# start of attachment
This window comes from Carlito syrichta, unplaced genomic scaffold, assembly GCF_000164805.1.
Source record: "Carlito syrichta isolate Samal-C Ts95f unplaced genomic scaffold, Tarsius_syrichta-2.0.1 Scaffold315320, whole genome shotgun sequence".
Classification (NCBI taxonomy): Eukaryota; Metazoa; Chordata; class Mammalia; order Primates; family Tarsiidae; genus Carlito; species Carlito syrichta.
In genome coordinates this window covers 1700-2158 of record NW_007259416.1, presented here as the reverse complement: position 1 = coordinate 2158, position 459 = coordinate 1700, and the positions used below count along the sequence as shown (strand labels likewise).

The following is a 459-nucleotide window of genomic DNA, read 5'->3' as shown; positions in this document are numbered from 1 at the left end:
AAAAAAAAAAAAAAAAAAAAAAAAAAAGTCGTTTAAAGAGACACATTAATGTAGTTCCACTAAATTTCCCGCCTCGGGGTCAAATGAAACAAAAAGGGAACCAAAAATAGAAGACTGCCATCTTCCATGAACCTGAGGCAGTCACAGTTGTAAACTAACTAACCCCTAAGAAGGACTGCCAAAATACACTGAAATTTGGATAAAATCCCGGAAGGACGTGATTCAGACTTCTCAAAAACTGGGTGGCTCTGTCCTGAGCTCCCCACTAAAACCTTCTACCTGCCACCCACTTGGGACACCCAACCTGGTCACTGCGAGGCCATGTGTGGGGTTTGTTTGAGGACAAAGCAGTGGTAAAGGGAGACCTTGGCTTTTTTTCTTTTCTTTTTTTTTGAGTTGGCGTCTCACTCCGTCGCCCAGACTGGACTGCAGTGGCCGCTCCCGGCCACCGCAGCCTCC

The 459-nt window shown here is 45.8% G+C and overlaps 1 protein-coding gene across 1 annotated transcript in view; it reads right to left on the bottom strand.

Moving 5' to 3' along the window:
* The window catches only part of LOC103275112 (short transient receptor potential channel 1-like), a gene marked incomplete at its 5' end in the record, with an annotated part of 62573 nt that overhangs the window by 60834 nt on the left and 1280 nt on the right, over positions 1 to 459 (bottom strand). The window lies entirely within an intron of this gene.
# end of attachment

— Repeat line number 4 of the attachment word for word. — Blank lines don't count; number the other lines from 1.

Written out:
In genome coordinates this window covers 1700-2158 of record NW_007259416.1, presented here as the reverse complement: position 1 = coordinate 2158, position 459 = coordinate 1700, and the positions used below count along the sequence as shown (strand labels likewise).